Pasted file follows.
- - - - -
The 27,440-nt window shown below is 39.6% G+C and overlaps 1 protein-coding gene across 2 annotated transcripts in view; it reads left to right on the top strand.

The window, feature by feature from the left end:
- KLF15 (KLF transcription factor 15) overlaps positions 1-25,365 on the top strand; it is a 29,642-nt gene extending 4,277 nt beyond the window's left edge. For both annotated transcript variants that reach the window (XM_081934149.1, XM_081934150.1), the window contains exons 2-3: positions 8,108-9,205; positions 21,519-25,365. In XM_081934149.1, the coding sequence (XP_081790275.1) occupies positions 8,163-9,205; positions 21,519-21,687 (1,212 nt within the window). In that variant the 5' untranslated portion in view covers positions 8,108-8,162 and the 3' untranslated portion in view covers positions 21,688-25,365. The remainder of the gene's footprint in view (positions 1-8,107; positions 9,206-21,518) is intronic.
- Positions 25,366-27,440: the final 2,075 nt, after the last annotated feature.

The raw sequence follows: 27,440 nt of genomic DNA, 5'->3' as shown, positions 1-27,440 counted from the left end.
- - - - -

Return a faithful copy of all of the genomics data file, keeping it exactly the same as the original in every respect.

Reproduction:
The 27,440-nt window shown below is 39.6% G+C and overlaps 1 protein-coding gene across 2 annotated transcripts in view; it reads left to right on the top strand.

The window, feature by feature from the left end:
- KLF15 (KLF transcription factor 15) overlaps positions 1-25,365 on the top strand; it is a 29,642-nt gene extending 4,277 nt beyond the window's left edge. For both annotated transcript variants that reach the window (XM_081934149.1, XM_081934150.1), the window contains exons 2-3: positions 8,108-9,205; positions 21,519-25,365. In XM_081934149.1, the coding sequence (XP_081790275.1) occupies positions 8,163-9,205; positions 21,519-21,687 (1,212 nt within the window). In that variant the 5' untranslated portion in view covers positions 8,108-8,162 and the 3' untranslated portion in view covers positions 21,688-25,365. The remainder of the gene's footprint in view (positions 1-8,107; positions 9,206-21,518) is intronic.
- Positions 25,366-27,440: the final 2,075 nt, after the last annotated feature.

The raw sequence follows: 27,440 nt of genomic DNA, 5'->3' as shown, positions 1-27,440 counted from the left end.